Please use this identifier to cite or link to this item: http://hdl.handle.net/2381/33296
Title: Recovery in a mental health setting: an Interpretative Phenomenological Analysis of how an individual experiences a Peer-Supported Self-Management Intervention.
Authors: Istead, Hannah
Supervisors: Kurtz, Arabella
Allan, Steven
Award date: 8-Oct-2015
Presented at: University of Leicester
Abstract: Peer support workers are people with lived experience of mental health distress who provide mental health interventions or services to people with mental health problems who are at an earlier stage in their recovery journey (Davidson et al., 2006). Disclosing personal strategies with a recipient is seen as one beneficial aspect of the peer support model. However minimal research has been conducted to explore how the individual experiences this relationship. This remains an important question due to the increase in recovery-orientated services operating peer support models in UK mental health settings. Literature Review: The act of self-disclosure (SD) within the peer model may be seen as a critical ingredient to the models success. Qualitative studies examining client’s perception of therapist SD were reviewed using the meta-ethnographic process. Seven studies were found to meet inclusion criteria. Themes identified were that SD could simultaneously strengthen and also impede the alliance formed between therapist and client. Findings overlap with the salient components of effective therapeutic alliance, but also that SD can trigger early unhelpful attachment experiences leading to alliance ruptures. Research Report: Little is known about the circumstances in which the peer support model works (Repper & Carter, 2011). Semi-structured interviews were conducted with seven individuals who had been in receipt of peer support self-management intervention as part of a Randomised Controlled Trial. Interviews were analysed using interpretative phenomenological analysis. Findings indicated that internal and external stigmatising attitudes and concealment of mental health identity contributed to ambivalent identification with the peer. Contrary to this, individuals also used the relationship to challenge stigmatising attitudes. Results are also considered in light of criticisms of the recovery model. Critical Appraisal: Critique of the research methodology and limitations are discussed. The trainee reflects on a psychology of humanistic values, counter to the experimental/positivist psychological tradition.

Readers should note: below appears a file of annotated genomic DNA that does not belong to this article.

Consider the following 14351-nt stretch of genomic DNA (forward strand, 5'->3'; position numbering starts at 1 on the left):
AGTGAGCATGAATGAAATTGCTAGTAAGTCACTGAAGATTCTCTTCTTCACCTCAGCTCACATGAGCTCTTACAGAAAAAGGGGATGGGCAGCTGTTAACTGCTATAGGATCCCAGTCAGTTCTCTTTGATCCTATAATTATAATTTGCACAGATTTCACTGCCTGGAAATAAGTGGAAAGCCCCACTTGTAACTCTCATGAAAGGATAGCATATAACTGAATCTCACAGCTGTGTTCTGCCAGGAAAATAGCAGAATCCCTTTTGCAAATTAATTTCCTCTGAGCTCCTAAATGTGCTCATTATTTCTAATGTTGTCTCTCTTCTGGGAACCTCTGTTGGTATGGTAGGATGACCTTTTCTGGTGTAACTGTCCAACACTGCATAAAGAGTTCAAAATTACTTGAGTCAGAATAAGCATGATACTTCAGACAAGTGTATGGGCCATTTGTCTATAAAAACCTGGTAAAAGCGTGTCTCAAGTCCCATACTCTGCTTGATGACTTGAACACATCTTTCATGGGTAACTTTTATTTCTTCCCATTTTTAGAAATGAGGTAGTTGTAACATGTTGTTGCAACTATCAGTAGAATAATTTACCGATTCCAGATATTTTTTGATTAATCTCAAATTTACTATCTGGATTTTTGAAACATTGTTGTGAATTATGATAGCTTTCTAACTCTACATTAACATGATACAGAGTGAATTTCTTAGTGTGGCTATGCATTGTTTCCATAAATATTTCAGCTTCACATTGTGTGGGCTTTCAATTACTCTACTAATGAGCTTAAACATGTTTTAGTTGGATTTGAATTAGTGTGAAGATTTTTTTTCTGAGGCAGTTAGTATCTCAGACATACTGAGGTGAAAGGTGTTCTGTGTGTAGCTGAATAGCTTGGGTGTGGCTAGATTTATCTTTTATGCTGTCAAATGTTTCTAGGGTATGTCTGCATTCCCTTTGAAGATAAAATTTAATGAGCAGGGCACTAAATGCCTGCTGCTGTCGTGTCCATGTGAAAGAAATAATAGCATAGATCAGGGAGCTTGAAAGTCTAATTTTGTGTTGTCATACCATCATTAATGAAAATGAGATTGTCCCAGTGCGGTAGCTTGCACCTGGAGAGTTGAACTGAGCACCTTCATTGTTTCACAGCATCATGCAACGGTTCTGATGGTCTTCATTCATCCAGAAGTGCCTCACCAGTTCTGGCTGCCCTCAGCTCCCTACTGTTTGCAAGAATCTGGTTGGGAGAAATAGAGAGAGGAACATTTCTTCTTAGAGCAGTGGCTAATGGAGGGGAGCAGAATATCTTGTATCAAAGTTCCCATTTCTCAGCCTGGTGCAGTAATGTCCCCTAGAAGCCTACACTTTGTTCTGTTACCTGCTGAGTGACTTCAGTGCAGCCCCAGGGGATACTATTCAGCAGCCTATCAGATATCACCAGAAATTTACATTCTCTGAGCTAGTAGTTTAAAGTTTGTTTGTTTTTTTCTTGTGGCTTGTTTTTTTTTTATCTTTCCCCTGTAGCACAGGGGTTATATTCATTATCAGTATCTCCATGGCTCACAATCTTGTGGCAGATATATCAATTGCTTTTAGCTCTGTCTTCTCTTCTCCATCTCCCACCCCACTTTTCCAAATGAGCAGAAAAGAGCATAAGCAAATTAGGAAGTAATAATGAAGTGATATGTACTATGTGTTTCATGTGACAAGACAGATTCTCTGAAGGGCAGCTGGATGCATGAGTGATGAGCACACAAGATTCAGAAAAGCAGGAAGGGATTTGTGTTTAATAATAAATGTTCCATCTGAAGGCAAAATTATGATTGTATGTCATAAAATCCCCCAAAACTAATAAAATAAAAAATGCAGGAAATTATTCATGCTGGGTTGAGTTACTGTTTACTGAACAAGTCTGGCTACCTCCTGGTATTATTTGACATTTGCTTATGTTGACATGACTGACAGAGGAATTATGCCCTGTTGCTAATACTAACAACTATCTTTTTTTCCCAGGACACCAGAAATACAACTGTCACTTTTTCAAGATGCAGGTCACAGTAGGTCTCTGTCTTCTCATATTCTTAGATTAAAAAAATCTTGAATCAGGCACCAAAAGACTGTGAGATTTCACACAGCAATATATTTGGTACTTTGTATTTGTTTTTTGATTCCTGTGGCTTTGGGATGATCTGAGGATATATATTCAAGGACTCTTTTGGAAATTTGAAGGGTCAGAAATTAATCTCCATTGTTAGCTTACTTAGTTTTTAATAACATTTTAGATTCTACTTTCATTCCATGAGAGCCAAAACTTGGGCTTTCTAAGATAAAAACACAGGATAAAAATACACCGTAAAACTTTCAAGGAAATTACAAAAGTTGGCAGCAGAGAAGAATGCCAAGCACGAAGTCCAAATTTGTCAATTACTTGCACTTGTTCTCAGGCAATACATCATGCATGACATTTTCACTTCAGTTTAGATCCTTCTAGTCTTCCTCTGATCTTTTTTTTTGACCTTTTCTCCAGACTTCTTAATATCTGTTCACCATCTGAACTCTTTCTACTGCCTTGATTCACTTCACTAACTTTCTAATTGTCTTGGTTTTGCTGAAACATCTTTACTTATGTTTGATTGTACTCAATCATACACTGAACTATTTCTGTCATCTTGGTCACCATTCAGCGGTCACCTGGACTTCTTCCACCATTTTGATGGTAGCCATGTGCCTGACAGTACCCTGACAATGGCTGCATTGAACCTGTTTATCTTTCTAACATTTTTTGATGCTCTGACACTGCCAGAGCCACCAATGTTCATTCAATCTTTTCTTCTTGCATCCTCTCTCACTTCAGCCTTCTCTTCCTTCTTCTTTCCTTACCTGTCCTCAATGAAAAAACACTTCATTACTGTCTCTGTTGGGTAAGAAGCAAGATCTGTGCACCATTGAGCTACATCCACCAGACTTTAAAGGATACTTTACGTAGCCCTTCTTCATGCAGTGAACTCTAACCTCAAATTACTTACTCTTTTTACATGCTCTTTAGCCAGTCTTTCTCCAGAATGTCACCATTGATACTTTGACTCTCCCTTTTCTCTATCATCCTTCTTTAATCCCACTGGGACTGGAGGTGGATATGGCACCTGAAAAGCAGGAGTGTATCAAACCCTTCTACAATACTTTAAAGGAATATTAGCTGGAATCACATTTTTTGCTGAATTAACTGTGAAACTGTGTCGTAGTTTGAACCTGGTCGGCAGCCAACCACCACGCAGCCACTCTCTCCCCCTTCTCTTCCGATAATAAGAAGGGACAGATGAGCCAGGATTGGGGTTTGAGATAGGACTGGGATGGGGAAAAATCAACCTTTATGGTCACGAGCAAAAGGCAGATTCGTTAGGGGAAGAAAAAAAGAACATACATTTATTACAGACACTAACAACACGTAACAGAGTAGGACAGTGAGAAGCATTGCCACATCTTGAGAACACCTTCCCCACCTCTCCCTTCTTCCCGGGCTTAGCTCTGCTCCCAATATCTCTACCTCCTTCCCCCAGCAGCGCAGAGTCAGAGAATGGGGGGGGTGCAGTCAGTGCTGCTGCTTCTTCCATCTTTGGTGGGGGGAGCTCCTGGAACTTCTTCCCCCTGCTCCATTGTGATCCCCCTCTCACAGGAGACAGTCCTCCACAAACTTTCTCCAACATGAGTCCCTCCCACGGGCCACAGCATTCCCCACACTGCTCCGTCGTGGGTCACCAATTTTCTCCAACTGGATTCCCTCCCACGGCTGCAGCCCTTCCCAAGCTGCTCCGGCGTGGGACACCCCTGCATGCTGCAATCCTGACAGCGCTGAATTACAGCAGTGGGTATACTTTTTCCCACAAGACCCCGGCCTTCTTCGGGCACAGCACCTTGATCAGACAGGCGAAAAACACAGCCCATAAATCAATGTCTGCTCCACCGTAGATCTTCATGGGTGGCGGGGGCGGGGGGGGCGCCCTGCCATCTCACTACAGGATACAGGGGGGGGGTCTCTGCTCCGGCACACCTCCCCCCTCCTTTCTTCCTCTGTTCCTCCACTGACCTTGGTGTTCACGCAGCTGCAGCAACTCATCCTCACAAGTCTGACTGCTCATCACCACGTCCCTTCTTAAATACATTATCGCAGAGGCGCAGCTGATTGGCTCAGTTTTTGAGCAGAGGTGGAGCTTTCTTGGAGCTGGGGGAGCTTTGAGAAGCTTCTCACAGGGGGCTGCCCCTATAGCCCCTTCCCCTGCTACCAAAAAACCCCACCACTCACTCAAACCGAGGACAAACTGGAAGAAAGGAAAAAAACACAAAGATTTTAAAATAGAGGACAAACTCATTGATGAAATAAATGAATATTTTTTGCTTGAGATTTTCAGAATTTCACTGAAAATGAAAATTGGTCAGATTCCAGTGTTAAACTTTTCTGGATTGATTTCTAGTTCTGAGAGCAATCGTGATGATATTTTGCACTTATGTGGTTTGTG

Links: http://hdl.handle.net/2381/33296
Type: Thesis
Level: Doctoral
Qualification: DClinPsy
Rights: Copyright © the author. All rights reserved.
Appears in Collections:Leicester Theses
Theses, School of Psychology

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